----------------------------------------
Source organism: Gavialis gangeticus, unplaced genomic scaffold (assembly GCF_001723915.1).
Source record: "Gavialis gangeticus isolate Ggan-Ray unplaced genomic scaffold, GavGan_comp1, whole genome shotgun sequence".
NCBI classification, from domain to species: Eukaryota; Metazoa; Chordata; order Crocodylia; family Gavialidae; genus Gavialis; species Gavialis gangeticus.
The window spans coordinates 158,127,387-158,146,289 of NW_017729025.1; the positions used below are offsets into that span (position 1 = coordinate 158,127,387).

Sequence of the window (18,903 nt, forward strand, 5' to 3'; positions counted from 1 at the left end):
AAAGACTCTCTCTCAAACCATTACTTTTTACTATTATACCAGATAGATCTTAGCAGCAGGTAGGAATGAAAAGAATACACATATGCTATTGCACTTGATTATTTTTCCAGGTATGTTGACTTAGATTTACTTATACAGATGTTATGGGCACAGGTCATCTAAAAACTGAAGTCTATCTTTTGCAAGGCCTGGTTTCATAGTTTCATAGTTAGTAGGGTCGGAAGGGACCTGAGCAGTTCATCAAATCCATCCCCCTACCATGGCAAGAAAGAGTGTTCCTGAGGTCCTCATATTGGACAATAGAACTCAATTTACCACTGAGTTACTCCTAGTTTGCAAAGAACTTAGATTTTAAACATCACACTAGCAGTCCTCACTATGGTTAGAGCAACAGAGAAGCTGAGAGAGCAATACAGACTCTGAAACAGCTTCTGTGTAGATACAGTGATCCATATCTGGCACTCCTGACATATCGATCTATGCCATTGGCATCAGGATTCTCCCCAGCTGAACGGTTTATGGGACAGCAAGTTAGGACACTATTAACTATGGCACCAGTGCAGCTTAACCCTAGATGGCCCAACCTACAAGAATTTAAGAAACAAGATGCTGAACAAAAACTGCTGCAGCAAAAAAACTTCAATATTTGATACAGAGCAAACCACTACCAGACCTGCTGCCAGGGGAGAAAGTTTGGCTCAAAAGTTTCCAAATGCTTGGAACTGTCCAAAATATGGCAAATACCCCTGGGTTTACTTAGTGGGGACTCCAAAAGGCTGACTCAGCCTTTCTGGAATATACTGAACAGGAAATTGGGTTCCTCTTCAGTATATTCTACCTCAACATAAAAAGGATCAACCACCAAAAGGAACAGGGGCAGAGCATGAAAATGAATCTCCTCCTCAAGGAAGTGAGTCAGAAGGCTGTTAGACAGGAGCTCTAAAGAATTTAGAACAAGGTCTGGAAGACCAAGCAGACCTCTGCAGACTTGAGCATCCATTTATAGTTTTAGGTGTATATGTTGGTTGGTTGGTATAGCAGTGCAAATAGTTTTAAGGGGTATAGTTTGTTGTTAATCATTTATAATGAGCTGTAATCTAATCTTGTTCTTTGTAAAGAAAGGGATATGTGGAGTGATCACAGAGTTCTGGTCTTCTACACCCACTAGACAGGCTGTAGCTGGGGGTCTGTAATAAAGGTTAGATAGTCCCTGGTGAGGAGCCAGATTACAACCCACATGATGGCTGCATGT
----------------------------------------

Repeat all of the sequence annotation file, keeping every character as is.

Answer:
Source organism: Gavialis gangeticus, unplaced genomic scaffold (assembly GCF_001723915.1).
Source record: "Gavialis gangeticus isolate Ggan-Ray unplaced genomic scaffold, GavGan_comp1, whole genome shotgun sequence".
NCBI classification, from domain to species: Eukaryota; Metazoa; Chordata; order Crocodylia; family Gavialidae; genus Gavialis; species Gavialis gangeticus.
The window spans coordinates 158,127,387-158,146,289 of NW_017729025.1; the positions used below are offsets into that span (position 1 = coordinate 158,127,387).

Sequence of the window (18,903 nt, forward strand, 5' to 3'; positions counted from 1 at the left end):
AAAGACTCTCTCTCAAACCATTACTTTTTACTATTATACCAGATAGATCTTAGCAGCAGGTAGGAATGAAAAGAATACACATATGCTATTGCACTTGATTATTTTTCCAGGTATGTTGACTTAGATTTACTTATACAGATGTTATGGGCACAGGTCATCTAAAAACTGAAGTCTATCTTTTGCAAGGCCTGGTTTCATAGTTTCATAGTTAGTAGGGTCGGAAGGGACCTGAGCAGTTCATCAAATCCATCCCCCTACCATGGCAAGAAAGAGTGTTCCTGAGGTCCTCATATTGGACAATAGAACTCAATTTACCACTGAGTTACTCCTAGTTTGCAAAGAACTTAGATTTTAAACATCACACTAGCAGTCCTCACTATGGTTAGAGCAACAGAGAAGCTGAGAGAGCAATACAGACTCTGAAACAGCTTCTGTGTAGATACAGTGATCCATATCTGGCACTCCTGACATATCGATCTATGCCATTGGCATCAGGATTCTCCCCAGCTGAACGGTTTATGGGACAGCAAGTTAGGACACTATTAACTATGGCACCAGTGCAGCTTAACCCTAGATGGCCCAACCTACAAGAATTTAAGAAACAAGATGCTGAACAAAAACTGCTGCAGCAAAAAAACTTCAATATTTGATACAGAGCAAACCACTACCAGACCTGCTGCCAGGGGAGAAAGTTTGGCTCAAAAGTTTCCAAATGCTTGGAACTGTCCAAAATATGGCAAATACCCCTGGGTTTACTTAGTGGGGACTCCAAAAGGCTGACTCAGCCTTTCTGGAATATACTGAACAGGAAATTGGGTTCCTCTTCAGTATATTCTACCTCAACATAAAAAGGATCAACCACCAAAAGGAACAGGGGCAGAGCATGAAAATGAATCTCCTCCTCAAGGAAGTGAGTCAGAAGGCTGTTAGACAGGAGCTCTAAAGAATTTAGAACAAGGTCTGGAAGACCAAGCAGACCTCTGCAGACTTGAGCATCCATTTATAGTTTTAGGTGTATATGTTGGTTGGTTGGTATAGCAGTGCAAATAGTTTTAAGGGGTATAGTTTGTTGTTAATCATTTATAATGAGCTGTAATCTAATCTTGTTCTTTGTAAAGAAAGGGATATGTGGAGTGATCACAGAGTTCTGGTCTTCTACACCCACTAGACAGGCTGTAGCTGGGGGTCTGTAATAAAGGTTAGATAGTCCCTGGTGAGGAGCCAGATTACAACCCACATGATGGCTGCATGT